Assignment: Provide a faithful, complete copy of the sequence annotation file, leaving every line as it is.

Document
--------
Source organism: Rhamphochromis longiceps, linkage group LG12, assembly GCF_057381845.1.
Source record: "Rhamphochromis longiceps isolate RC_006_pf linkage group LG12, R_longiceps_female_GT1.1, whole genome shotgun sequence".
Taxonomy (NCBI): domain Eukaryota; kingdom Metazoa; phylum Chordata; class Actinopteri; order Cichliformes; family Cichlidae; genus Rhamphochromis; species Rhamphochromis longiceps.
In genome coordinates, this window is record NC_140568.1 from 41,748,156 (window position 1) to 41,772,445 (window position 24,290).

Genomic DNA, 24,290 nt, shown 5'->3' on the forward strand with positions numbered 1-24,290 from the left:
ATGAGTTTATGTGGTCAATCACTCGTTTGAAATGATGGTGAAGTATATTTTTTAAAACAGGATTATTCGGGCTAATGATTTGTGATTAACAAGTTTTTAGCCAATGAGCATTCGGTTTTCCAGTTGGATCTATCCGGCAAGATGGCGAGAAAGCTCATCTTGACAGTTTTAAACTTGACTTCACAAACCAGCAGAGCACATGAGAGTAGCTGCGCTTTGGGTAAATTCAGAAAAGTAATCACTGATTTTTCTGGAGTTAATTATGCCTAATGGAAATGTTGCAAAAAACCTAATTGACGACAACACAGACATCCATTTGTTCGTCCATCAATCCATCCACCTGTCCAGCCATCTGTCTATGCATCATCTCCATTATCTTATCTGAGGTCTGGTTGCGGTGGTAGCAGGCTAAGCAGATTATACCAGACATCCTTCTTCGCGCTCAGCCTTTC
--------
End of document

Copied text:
Source organism: Rhamphochromis longiceps, linkage group LG12, assembly GCF_057381845.1.
Source record: "Rhamphochromis longiceps isolate RC_006_pf linkage group LG12, R_longiceps_female_GT1.1, whole genome shotgun sequence".
Taxonomy (NCBI): domain Eukaryota; kingdom Metazoa; phylum Chordata; class Actinopteri; order Cichliformes; family Cichlidae; genus Rhamphochromis; species Rhamphochromis longiceps.
In genome coordinates, this window is record NC_140568.1 from 41,748,156 (window position 1) to 41,772,445 (window position 24,290).

Genomic DNA, 24,290 nt, shown 5'->3' on the forward strand with positions numbered 1-24,290 from the left:
ATGAGTTTATGTGGTCAATCACTCGTTTGAAATGATGGTGAAGTATATTTTTTAAAACAGGATTATTCGGGCTAATGATTTGTGATTAACAAGTTTTTAGCCAATGAGCATTCGGTTTTCCAGTTGGATCTATCCGGCAAGATGGCGAGAAAGCTCATCTTGACAGTTTTAAACTTGACTTCACAAACCAGCAGAGCACATGAGAGTAGCTGCGCTTTGGGTAAATTCAGAAAAGTAATCACTGATTTTTCTGGAGTTAATTATGCCTAATGGAAATGTTGCAAAAAACCTAATTGACGACAACACAGACATCCATTTGTTCGTCCATCAATCCATCCACCTGTCCAGCCATCTGTCTATGCATCATCTCCATTATCTTATCTGAGGTCTGGTTGCGGTGGTAGCAGGCTAAGCAGATTATACCAGACATCCTTCTTCGCGCTCAGCCTTTC